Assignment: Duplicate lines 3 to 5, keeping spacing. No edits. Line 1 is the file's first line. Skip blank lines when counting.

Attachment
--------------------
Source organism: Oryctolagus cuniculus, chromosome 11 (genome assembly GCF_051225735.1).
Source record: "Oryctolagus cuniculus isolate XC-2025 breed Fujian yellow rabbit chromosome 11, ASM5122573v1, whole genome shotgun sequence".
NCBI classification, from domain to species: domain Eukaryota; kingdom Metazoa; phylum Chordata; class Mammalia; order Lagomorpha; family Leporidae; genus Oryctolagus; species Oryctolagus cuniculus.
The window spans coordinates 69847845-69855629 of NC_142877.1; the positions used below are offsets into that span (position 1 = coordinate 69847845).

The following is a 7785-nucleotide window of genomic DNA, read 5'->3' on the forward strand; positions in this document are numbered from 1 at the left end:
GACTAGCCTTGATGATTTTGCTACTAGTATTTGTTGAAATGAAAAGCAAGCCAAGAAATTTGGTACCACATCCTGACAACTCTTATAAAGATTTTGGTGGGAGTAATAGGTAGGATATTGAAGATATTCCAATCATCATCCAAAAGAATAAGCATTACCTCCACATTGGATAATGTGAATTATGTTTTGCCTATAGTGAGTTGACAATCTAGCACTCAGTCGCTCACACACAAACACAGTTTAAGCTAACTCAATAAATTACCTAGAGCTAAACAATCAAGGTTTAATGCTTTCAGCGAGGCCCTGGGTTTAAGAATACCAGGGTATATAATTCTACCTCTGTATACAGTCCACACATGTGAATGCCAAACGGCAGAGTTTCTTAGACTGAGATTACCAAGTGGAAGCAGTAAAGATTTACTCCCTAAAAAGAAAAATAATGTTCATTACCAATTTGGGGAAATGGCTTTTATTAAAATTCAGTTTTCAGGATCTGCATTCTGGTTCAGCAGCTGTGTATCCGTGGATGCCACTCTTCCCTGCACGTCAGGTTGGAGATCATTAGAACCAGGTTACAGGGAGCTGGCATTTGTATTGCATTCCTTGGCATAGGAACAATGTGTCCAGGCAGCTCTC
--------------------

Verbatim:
NCBI classification, from domain to species: domain Eukaryota; kingdom Metazoa; phylum Chordata; class Mammalia; order Lagomorpha; family Leporidae; genus Oryctolagus; species Oryctolagus cuniculus.
The window spans coordinates 69847845-69855629 of NC_142877.1; the positions used below are offsets into that span (position 1 = coordinate 69847845).

The following is a 7785-nucleotide window of genomic DNA, read 5'->3' on the forward strand; positions in this document are numbered from 1 at the left end: